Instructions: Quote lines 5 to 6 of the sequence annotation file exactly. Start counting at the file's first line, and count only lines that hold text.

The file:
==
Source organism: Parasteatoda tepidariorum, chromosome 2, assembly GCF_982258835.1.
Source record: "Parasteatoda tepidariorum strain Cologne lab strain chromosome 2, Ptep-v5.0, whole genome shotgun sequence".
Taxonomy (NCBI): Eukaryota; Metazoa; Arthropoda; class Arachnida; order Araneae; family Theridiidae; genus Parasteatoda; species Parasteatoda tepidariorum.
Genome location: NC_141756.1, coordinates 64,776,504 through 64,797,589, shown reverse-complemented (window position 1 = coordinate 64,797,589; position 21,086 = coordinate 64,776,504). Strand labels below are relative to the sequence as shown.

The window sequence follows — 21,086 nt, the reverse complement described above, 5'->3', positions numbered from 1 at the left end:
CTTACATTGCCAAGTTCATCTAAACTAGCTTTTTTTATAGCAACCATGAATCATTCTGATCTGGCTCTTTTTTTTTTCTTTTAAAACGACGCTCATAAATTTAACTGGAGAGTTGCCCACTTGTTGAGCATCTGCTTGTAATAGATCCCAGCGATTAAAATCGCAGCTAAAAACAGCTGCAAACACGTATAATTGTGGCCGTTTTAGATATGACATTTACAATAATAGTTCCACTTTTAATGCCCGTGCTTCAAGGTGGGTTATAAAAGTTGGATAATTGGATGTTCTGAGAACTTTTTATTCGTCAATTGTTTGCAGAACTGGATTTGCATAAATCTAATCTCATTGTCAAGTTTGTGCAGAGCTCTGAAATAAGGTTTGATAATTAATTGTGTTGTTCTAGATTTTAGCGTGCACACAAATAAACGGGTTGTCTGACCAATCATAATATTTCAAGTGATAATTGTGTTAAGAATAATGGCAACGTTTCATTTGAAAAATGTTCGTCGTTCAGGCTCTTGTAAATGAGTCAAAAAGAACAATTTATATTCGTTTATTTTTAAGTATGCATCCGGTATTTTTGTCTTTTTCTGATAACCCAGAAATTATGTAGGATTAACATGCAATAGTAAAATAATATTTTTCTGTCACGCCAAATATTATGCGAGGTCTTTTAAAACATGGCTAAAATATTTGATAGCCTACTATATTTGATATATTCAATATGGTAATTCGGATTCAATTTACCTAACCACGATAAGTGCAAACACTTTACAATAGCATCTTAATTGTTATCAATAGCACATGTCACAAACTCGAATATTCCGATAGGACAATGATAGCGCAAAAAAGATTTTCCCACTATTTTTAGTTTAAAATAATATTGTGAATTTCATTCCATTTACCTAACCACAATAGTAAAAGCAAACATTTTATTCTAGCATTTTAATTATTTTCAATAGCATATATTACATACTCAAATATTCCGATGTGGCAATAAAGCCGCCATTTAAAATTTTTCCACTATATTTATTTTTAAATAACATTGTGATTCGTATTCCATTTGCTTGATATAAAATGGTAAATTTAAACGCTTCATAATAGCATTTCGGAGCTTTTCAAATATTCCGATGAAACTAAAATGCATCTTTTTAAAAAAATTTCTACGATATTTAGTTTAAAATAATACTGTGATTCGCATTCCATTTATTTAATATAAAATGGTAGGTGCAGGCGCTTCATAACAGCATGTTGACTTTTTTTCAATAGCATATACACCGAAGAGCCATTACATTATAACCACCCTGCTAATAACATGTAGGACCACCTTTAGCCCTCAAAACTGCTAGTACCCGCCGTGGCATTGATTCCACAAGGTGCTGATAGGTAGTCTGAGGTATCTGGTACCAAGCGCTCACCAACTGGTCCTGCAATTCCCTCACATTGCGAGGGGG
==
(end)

The window sequence follows — 21,086 nt, the reverse complement described above, 5'->3', positions numbered from 1 at the left end:
CTTACATTGCCAAGTTCATCTAAACTAGCTTTTTTTATAGCAACCATGAATCATTCTGATCTGGCTCTTTTTTTTTTCTTTTAAAACGACGCTCATAAATTTAACTGGAGAGTTGCCCACTTGTTGAGCATCTGCTTGTAATAGATCCCAGCGATTAAAATCGCAGCTAAAAACAGCTGCAAACACGTATAATTGTGGCCGTTTTAGATATGACATTTACAATAATAGTTCCACTTTTAATGCCCGTGCTTCAAGGTGGGTTATAAAAGTTGGATAATTGGATGTTCTGAGAACTTTTTATTCGTCAATTGTTTGCAGAACTGGATTTGCATAAATCTAATCTCATTGTCAAGTTTGTGCAGAGCTCTGAAATAAGGTTTGATAATTAATTGTGTTGTTCTAGATTTTAGCGTGCACACAAATAAACGGGTTGTCTGACCAATCATAATATTTCAAGTGATAATTGTGTTAAGAATAATGGCAACGTTTCATTTGAAAAATGTTCGTCGTTCAGGCTCTTGTAAATGAGTCAAAAAGAACAATTTATATTCGTTTATTTTTAAGTATGCATCCGGTATTTTTGTCTTTTTCTGATAACCCAGAAATTATGTAGGATTAACATGCAATAGTAAAATAATATTTTTCTGTCACGCCAAATATTATGCGAGGTCTTTTAAAACATGGCTAAAATATTTGATAGCCTACTATATTTGATATATTCAATATGGTAATTCGGATTCAATTTACCTAACCACGATAAGTGCAAACACTTTACAATAGCATCTTAATTGTTATCAATAGCACATGTCACAAACTCGAATATTCCGATAGGACAATGATAGCGCAAAAAAGATTTTCCCACTATTTTTAGTTTAAAATAATATTGTGAATTTCATTCCATTTACCTAACCACAATAGTAAAAGCAAACATTTTATTCTAGCATTTTAATTATTTTCAATAGCATATATTACATACTCAAATATTCCGATGTGGCAATAAAGCCGCCATTTAAAATTTTTCCACTATATTTATTTTTAAATAACATTGTGATTCGTATTCCATTTGCTTGATATAAAATGGTAAATTTAAACGCTTCATAATAGCATTTCGGAGCTTTTCAAATATTCCGATGAAACTAAAATGCATCTTTTTAAAAAAATTTCTACGATATTTAGTTTAAAATAATACTGTGATTCGCATTCCATTTATTTAATATAAAATGGTAGGTGCAGGCGCTTCATAACAGCATGTTGACTTTTTTTCAATAGCATATACACCGAAGAGCCATTACATTATAACCACCCTGCTAATAACATGTAGGACCACCTTTAGCCCTCAAAACTGCTAGTACCCGCCGTGGCATTGATTCCACAAGGTGCTGATAGGTAGTCTGAGGTATCTGGTACCAAGCGCTCACCAACTGGTCCTGCAATTCCCTCACATTGCGAGGGGG